The effects of hydrogen implantation on the structural and electrical properties of nickel silicide have been investigated. Ni films (30 nm) are electron-beam-evaporated on Si substrates, after which plasma immersion ion implantation is used to introduce hydrogen ions into the Ni films at an energy of 350 eV to a dose of 1 × 1016 cm-2. For nickel silicidation reactions, rapid thermal annealing is carried out in the range of 400-750°C for 30 s in a nitrogen atmosphere. It is shown that the implanted samples produce lower sheet resistances than the unimplanted samples across the whole annealing temperature range. X-ray diffraction results show that, regardless of the hydrogen implantation, NiSi is transformed into NiSi2 at temperatures in excess of 700°C. X-ray photoemission spectroscopy results show that the hydrogen implantation plays a role in reducing the nickel oxide layer. Compared to the unimplanted samples, the implanted samples exhibit better surfaces and uniform NiSi/Si interface morphologies. Transmission electron microscopy results show that the grain sizes of the implanted sample are smaller than those of the unimplanted sample. It is further shown that the implanted samples are thermally more stable than the unimplanted samples, which is attributed to the difference in the grain sizes of the nickel silicide films.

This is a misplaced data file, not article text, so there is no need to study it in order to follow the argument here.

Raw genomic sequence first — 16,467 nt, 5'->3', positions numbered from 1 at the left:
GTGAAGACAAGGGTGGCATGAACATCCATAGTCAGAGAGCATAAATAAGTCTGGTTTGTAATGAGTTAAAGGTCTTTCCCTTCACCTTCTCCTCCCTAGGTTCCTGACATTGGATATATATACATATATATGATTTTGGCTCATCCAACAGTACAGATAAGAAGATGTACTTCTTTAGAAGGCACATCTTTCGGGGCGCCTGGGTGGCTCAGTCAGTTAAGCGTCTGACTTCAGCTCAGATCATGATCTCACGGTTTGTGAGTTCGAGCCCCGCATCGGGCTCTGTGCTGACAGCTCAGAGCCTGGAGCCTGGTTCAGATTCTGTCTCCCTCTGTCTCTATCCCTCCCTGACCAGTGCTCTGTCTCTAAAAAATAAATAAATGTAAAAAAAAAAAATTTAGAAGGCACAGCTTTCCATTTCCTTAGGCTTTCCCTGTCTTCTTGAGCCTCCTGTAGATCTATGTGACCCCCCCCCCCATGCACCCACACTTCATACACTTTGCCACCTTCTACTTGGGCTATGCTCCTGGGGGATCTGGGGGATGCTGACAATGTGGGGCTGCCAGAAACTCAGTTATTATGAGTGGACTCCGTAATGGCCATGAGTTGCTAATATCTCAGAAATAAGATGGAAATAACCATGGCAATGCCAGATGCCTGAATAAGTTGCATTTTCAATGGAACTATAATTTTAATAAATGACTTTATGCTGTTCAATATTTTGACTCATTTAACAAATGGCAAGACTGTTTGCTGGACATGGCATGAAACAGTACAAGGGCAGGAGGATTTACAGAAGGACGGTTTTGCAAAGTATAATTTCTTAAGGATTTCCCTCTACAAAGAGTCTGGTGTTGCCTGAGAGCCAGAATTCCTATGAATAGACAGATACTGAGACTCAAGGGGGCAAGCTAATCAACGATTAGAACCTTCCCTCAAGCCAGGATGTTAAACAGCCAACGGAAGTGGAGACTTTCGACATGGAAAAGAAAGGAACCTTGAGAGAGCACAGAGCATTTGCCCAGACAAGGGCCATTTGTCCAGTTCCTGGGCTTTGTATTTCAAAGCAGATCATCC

ASJC Scopus subject areas
- Electronic, Optical and Magnetic Materials
- Renewable Energy, Sustainability and the Environment
- Surfaces, Coatings and Films
- Materials Chemistry